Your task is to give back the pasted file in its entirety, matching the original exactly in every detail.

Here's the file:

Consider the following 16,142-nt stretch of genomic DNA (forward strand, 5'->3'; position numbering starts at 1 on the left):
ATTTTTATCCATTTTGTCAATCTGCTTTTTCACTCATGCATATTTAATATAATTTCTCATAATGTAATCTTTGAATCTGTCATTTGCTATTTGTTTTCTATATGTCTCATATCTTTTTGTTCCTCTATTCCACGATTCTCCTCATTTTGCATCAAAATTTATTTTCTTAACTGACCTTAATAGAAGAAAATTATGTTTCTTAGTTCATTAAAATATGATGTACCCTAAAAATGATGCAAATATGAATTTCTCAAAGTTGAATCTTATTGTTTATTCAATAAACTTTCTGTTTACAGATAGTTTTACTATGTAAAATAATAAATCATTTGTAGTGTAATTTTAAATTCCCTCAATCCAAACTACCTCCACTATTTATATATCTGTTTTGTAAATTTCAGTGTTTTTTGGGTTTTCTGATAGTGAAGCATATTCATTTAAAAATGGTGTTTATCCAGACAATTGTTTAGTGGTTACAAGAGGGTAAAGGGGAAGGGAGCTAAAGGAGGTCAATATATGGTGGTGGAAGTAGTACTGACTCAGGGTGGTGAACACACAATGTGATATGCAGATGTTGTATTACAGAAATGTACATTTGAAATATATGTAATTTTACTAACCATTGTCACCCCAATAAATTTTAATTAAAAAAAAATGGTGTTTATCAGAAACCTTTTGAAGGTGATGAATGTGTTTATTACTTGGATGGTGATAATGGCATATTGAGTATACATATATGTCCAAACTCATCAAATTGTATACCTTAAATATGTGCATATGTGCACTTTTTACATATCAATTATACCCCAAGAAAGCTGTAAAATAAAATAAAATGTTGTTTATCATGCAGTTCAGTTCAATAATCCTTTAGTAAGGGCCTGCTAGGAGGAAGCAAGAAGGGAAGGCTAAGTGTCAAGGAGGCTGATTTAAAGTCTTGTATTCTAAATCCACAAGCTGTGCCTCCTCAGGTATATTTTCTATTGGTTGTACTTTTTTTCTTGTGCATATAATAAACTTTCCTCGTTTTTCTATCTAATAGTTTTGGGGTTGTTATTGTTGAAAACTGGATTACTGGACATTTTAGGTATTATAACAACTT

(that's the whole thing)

Consider the following 16,142-nt stretch of genomic DNA (forward strand, 5'->3'; position numbering starts at 1 on the left):
ATTTTTATCCATTTTGTCAATCTGCTTTTTCACTCATGCATATTTAATATAATTTCTCATAATGTAATCTTTGAATCTGTCATTTGCTATTTGTTTTCTATATGTCTCATATCTTTTTGTTCCTCTATTCCACGATTCTCCTCATTTTGCATCAAAATTTATTTTCTTAACTGACCTTAATAGAAGAAAATTATGTTTCTTAGTTCATTAAAATATGATGTACCCTAAAAATGATGCAAATATGAATTTCTCAAAGTTGAATCTTATTGTTTATTCAATAAACTTTCTGTTTACAGATAGTTTTACTATGTAAAATAATAAATCATTTGTAGTGTAATTTTAAATTCCCTCAATCCAAACTACCTCCACTATTTATATATCTGTTTTGTAAATTTCAGTGTTTTTTGGGTTTTCTGATAGTGAAGCATATTCATTTAAAAATGGTGTTTATCCAGACAATTGTTTAGTGGTTACAAGAGGGTAAAGGGGAAGGGAGCTAAAGGAGGTCAATATATGGTGGTGGAAGTAGTACTGACTCAGGGTGGTGAACACACAATGTGATATGCAGATGTTGTATTACAGAAATGTACATTTGAAATATATGTAATTTTACTAACCATTGTCACCCCAATAAATTTTAATTAAAAAAAAATGGTGTTTATCAGAAACCTTTTGAAGGTGATGAATGTGTTTATTACTTGGATGGTGATAATGGCATATTGAGTATACATATATGTCCAAACTCATCAAATTGTATACCTTAAATATGTGCATATGTGCACTTTTTACATATCAATTATACCCCAAGAAAGCTGTAAAATAAAATAAAATGTTGTTTATCATGCAGTTCAGTTCAATAATCCTTTAGTAAGGGCCTGCTAGGAGGAAGCAAGAAGGGAAGGCTAAGTGTCAAGGAGGCTGATTTAAAGTCTTGTATTCTAAATCCACAAGCTGTGCCTCCTCAGGTATATTTTCTATTGGTTGTACTTTTTTTCTTGTGCATATAATAAACTTTCCTCGTTTTTCTATCTAATAGTTTTGGGGTTGTTATTGTTGAAAACTGGATTACTGGACATTTTAGGTATTATAACAACTT